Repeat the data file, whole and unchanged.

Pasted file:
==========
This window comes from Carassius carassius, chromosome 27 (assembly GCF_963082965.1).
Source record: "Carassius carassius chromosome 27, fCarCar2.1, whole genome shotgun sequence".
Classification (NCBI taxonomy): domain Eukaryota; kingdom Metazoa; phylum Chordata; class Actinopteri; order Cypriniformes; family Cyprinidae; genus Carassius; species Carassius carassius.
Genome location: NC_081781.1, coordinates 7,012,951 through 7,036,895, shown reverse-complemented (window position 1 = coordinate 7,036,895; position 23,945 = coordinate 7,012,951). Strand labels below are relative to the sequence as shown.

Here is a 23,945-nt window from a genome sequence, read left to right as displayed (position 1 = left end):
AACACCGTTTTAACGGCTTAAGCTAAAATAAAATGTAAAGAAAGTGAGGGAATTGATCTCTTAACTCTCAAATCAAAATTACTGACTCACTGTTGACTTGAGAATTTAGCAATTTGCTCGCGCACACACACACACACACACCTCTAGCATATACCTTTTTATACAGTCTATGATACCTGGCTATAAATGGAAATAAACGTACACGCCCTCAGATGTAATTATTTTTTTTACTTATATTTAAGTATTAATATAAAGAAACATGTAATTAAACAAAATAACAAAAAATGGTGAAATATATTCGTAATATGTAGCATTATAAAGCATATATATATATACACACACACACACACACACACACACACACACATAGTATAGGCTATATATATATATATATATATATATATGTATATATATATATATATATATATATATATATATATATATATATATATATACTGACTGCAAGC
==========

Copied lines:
This window comes from Carassius carassius, chromosome 27 (assembly GCF_963082965.1).
Source record: "Carassius carassius chromosome 27, fCarCar2.1, whole genome shotgun sequence".
Classification (NCBI taxonomy): domain Eukaryota; kingdom Metazoa; phylum Chordata; class Actinopteri; order Cypriniformes; family Cyprinidae; genus Carassius; species Carassius carassius.
Genome location: NC_081781.1, coordinates 7,012,951 through 7,036,895, shown reverse-complemented (window position 1 = coordinate 7,036,895; position 23,945 = coordinate 7,012,951). Strand labels below are relative to the sequence as shown.

Here is a 23,945-nt window from a genome sequence, read left to right as displayed (position 1 = left end):
AACACCGTTTTAACGGCTTAAGCTAAAATAAAATGTAAAGAAAGTGAGGGAATTGATCTCTTAACTCTCAAATCAAAATTACTGACTCACTGTTGACTTGAGAATTTAGCAATTTGCTCGCGCACACACACACACACACACCTCTAGCATATACCTTTTTATACAGTCTATGATACCTGGCTATAAATGGAAATAAACGTACACGCCCTCAGATGTAATTATTTTTTTTACTTATATTTAAGTATTAATATAAAGAAACATGTAATTAAACAAAATAACAAAAAATGGTGAAATATATTCGTAATATGTAGCATTATAAAGCATATATATATATACACACACACACACACACACACACACACACACATAGTATAGGCTATATATATATATATATATATATATATGTATATATATATATATATATATATATATATATATATATATATATATATATACTGACTGCAAGC